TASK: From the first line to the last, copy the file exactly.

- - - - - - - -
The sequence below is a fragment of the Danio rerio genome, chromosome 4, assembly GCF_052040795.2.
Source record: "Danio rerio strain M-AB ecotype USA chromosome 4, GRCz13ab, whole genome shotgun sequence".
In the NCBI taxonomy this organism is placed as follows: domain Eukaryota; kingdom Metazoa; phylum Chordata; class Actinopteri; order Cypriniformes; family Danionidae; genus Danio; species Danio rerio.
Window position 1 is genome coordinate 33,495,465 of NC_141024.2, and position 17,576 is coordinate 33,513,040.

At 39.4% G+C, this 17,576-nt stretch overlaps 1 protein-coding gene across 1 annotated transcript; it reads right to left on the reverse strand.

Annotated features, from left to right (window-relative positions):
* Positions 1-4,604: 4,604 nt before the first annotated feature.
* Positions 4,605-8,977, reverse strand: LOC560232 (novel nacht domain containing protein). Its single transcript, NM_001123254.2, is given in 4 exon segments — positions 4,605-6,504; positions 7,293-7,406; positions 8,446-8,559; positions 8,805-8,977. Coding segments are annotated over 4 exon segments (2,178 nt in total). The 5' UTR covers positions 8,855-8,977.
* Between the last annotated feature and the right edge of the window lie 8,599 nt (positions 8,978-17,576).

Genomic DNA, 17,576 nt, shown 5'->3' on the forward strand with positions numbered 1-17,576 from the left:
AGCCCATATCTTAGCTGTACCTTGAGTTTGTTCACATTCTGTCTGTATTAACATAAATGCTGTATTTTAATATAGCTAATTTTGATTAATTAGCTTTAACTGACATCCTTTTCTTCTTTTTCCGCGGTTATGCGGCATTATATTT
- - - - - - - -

The sequence below is a fragment of the Danio rerio genome, chromosome 4, assembly GCF_052040795.2.
Source record: "Danio rerio strain M-AB ecotype USA chromosome 4, GRCz13ab, whole genome shotgun sequence".
In the NCBI taxonomy this organism is placed as follows: domain Eukaryota; kingdom Metazoa; phylum Chordata; class Actinopteri; order Cypriniformes; family Danionidae; genus Danio; species Danio rerio.
Window position 1 is genome coordinate 33,495,465 of NC_141024.2, and position 17,576 is coordinate 33,513,040.

At 39.4% G+C, this 17,576-nt stretch overlaps 1 protein-coding gene across 1 annotated transcript; it reads right to left on the reverse strand.

Annotated features, from left to right (window-relative positions):
* Positions 1-4,604: 4,604 nt before the first annotated feature.
* Positions 4,605-8,977, reverse strand: LOC560232 (novel nacht domain containing protein). Its single transcript, NM_001123254.2, is given in 4 exon segments — positions 4,605-6,504; positions 7,293-7,406; positions 8,446-8,559; positions 8,805-8,977. Coding segments are annotated over 4 exon segments (2,178 nt in total). The 5' UTR covers positions 8,855-8,977.
* Between the last annotated feature and the right edge of the window lie 8,599 nt (positions 8,978-17,576).

Genomic DNA, 17,576 nt, shown 5'->3' on the forward strand with positions numbered 1-17,576 from the left:
AGCCCATATCTTAGCTGTACCTTGAGTTTGTTCACATTCTGTCTGTATTAACATAAATGCTGTATTTTAATATAGCTAATTTTGATTAATTAGCTTTAACTGACATCCTTTTCTTCTTTTTCCGCGGTTATGCGGCATTATATTT